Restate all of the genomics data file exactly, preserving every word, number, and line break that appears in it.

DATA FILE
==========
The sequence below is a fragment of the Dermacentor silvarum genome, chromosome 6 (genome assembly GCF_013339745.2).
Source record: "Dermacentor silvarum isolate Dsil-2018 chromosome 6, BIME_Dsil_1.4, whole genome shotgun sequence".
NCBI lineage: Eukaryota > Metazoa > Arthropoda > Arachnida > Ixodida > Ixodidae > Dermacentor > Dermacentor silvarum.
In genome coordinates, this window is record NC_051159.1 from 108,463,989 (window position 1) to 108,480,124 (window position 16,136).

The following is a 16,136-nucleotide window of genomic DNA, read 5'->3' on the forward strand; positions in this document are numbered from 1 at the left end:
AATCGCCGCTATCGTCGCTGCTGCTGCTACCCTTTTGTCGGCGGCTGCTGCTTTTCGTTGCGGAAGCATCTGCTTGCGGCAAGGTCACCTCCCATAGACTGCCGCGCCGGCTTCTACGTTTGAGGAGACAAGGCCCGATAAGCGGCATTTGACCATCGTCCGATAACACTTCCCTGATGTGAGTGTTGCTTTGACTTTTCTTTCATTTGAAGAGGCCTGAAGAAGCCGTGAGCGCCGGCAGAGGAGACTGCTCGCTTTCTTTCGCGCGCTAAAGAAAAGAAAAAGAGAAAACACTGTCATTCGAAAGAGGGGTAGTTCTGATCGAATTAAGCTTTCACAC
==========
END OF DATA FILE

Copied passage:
The sequence below is a fragment of the Dermacentor silvarum genome, chromosome 6 (genome assembly GCF_013339745.2).
Source record: "Dermacentor silvarum isolate Dsil-2018 chromosome 6, BIME_Dsil_1.4, whole genome shotgun sequence".
NCBI lineage: Eukaryota > Metazoa > Arthropoda > Arachnida > Ixodida > Ixodidae > Dermacentor > Dermacentor silvarum.
In genome coordinates, this window is record NC_051159.1 from 108,463,989 (window position 1) to 108,480,124 (window position 16,136).

The following is a 16,136-nucleotide window of genomic DNA, read 5'->3' on the forward strand; positions in this document are numbered from 1 at the left end:
AATCGCCGCTATCGTCGCTGCTGCTGCTACCCTTTTGTCGGCGGCTGCTGCTTTTCGTTGCGGAAGCATCTGCTTGCGGCAAGGTCACCTCCCATAGACTGCCGCGCCGGCTTCTACGTTTGAGGAGACAAGGCCCGATAAGCGGCATTTGACCATCGTCCGATAACACTTCCCTGATGTGAGTGTTGCTTTGACTTTTCTTTCATTTGAAGAGGCCTGAAGAAGCCGTGAGCGCCGGCAGAGGAGACTGCTCGCTTTCTTTCGCGCGCTAAAGAAAAGAAAAAGAGAAAACACTGTCATTCGAAAGAGGGGTAGTTCTGATCGAATTAAGCTTTCACAC